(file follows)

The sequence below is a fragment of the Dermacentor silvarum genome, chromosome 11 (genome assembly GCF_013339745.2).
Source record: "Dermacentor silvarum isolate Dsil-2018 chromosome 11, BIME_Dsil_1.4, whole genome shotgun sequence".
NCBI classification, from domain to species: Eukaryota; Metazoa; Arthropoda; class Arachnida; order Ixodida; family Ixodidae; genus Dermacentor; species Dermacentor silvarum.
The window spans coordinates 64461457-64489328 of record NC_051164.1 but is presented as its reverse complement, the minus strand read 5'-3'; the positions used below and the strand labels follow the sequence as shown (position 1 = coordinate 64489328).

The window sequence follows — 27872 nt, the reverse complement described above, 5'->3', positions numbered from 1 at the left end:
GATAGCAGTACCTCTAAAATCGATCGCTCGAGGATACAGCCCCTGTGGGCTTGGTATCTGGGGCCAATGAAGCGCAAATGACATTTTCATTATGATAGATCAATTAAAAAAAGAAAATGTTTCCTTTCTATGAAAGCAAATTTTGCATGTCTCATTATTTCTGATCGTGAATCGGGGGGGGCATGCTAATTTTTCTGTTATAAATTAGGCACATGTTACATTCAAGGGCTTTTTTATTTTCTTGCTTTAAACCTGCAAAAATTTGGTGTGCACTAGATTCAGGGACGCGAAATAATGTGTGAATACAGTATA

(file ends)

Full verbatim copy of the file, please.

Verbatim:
The sequence below is a fragment of the Dermacentor silvarum genome, chromosome 11 (genome assembly GCF_013339745.2).
Source record: "Dermacentor silvarum isolate Dsil-2018 chromosome 11, BIME_Dsil_1.4, whole genome shotgun sequence".
NCBI classification, from domain to species: Eukaryota; Metazoa; Arthropoda; class Arachnida; order Ixodida; family Ixodidae; genus Dermacentor; species Dermacentor silvarum.
The window spans coordinates 64461457-64489328 of record NC_051164.1 but is presented as its reverse complement, the minus strand read 5'-3'; the positions used below and the strand labels follow the sequence as shown (position 1 = coordinate 64489328).

The window sequence follows — 27872 nt, the reverse complement described above, 5'->3', positions numbered from 1 at the left end:
GATAGCAGTACCTCTAAAATCGATCGCTCGAGGATACAGCCCCTGTGGGCTTGGTATCTGGGGCCAATGAAGCGCAAATGACATTTTCATTATGATAGATCAATTAAAAAAAGAAAATGTTTCCTTTCTATGAAAGCAAATTTTGCATGTCTCATTATTTCTGATCGTGAATCGGGGGGGGCATGCTAATTTTTCTGTTATAAATTAGGCACATGTTACATTCAAGGGCTTTTTTATTTTCTTGCTTTAAACCTGCAAAAATTTGGTGTGCACTAGATTCAGGGACGCGAAATAATGTGTGAATACAGTATA